Thank you for taking the time to review this section of the online materials. While much of the material you need to know will come from other areas of the online USC Thornton pages, this section is dedicated specifically to those in the doctoral programs. These three areas are the Doctor of Musical Arts (DMA), Doctor of the Philosophy in Historical Musicology (Thornton’s PhD program), and the Artist Diploma (ARTD) which is the highest Graduate Certificate award we offer for those in the performing fields.
Your Academic Advisor
Job Springer, Doctoral Advisor
Before you dive into the subsequent material, this is a reminder that many resources are designed for you in order to understand the inner workings of the University as well as your specific degree program. Take advantage of that available knowledge by exploring the following online resources:
- Log into my.usc.edu to visit a wealth of links that will help you find answers for questions involving paying bills, understanding grades, gain training on pertinent subjects, monitoring your grades and academic progress (through OASIS, then the STARS report), and many other valuable tools.
- Visit classes.usc.edu for an easy to navigate list of classes offered per semester.
- The USC Thornton home page will help you identify professors, request recital dates and venues, follow the progress of your peers and professors, and give you a more connected feeling to the musical community around you.
- Most pertinent to your degree program, is the official wording that guides your specific program. You can find that information through the University’s Catalogue found through catalogue.usc.edu. From there, the link labeled “The Schools and Academic Units” can bring you to the Thornton degree programs, easily separated out for your purview. For convenience, you can navigate directly there by clicking here.
- Visit the DMA Student Resources portal for all resources and information concerning Doctoral students. This portal can serve as an ongoing reference for you as you go through your program.
DMA or PhD
While the title of “doctor” can be applied to both DMA and PhD, it is worth taking a moment to understand the difference. Though the medical community is most recognized for the title of “doctor” (most commonly MD), the terminal degree for research and theoretical fields are also well know via PhD. Those of you that have sought out the DMA know that it is also anchored in research and theory, but it adds a practical element that recognizes that not all doctors pursue positions of research academic writing, university administration, and think tanks. The DMA is for those that wish to also be critical consumers of research in order to rise to their potential in their respective work place.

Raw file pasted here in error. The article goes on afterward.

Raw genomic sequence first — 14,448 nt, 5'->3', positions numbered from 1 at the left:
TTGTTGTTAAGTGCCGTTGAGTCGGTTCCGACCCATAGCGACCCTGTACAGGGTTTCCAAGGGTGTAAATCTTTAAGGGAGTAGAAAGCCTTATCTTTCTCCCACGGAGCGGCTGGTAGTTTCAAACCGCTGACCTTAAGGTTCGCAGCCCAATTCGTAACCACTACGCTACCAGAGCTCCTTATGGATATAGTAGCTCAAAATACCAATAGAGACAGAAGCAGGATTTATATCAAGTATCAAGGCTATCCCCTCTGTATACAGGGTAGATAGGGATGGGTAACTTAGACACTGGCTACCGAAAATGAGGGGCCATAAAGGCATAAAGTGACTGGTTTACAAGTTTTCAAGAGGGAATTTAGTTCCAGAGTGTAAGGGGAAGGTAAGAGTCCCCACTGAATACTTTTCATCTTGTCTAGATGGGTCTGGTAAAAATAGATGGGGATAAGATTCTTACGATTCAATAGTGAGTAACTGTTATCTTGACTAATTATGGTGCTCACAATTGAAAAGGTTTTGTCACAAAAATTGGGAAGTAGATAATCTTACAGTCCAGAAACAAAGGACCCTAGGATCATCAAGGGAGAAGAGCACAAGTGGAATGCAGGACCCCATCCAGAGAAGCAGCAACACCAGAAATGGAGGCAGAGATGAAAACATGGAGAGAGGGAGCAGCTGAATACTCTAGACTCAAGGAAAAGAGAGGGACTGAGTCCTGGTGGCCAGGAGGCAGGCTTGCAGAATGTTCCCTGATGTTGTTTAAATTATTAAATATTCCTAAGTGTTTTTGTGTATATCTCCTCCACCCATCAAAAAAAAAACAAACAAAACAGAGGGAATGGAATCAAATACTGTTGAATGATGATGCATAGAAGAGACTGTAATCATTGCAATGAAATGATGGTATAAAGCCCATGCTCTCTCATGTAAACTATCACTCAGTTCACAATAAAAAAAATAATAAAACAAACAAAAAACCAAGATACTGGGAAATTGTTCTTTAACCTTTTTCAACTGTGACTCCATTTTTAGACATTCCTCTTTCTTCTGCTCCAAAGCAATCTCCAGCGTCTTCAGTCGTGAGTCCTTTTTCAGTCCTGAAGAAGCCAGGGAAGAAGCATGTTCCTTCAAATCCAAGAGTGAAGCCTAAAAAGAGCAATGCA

Of all of our Thornton students in the doctoral programs, no more than four ARTD students are enrolled at any one time. We generally have about 10-12 PhD candidates, and the DMA recruits about 25-40 students each fall.
DMA Course Requirements
As noted above, it is important to know that your specific details of your unique DMA degree program can be found in the USC Catalogue by clicking through this link to find your program. However, this section will give the general overview of the program.
One of the unique strengths of the DMA program is its ability to be molded toward achieving your end goal, post-graduation. That is accomplished in part due to the flexibility in the five fields of instruction. In order to earn the DMA, you must earn at least 65 units of graduate-level units, and this must be done after completion of the bachelor’s degree. Some of those units can be considered for possible transfer credit (for classes that are essentially identical in content) through the Graduate Transfer Credit process. Click here to revisit that link. However, those units cannot be fully determined until you start your first semester in the program.
Transfer units aside, the rest of the 65 units can be found through the following break down:
- 18-20 units in the Basic DMA Curriculum
- 12 – 30 units is the range of Major Field Curriculum
- 8 – 12 units for the Academic Field Curriculum
- 6 – 8 units for the first Elective Field Curriculum
- 6 – 8 units for the second Elective Field Curriculum
Basic DMA Curriculum
This area consists of classes that each DMA student—regardless of major—needs to take. However, there are some classes that you may have taken during your master’s degree or other graduate level institution. Once the Graduate Transfer Credit process has been done, that will help you identify which of these basic curriculum classes you might be able to substitute with prior work (pending a successful review process by our faculty and University officials). The Basic DMA Curriculum is broken down as such (with some subtle changes in a few programs):
- Choral Conducting II * – MUCD 441, 2 units
- Instrumental Conducting II * – MUCD 443, 2 units
- Ensemble units – MUEN 5xx, 2 units (1 unit each)
- Research and Bibliography – MUHL 570, 2 units
- Music History – MUHL 5xx, 6 units (2 units each)
- Tonal Analysis* – MUCO 501, 2 units
- Post-Tonal Analysis* – MUCO 502, 2 units
- Music Teaching and Learning – MTAL 505, 2 units
(* Those classes identified with an asterisk above indicate that the DMA student must first pass the affiliated MGEE or pass the prerequisite beginning level class before taking these classes listed in the Basic DMA Curriculum. Please see the information on MGEEs for a fuller explanation.)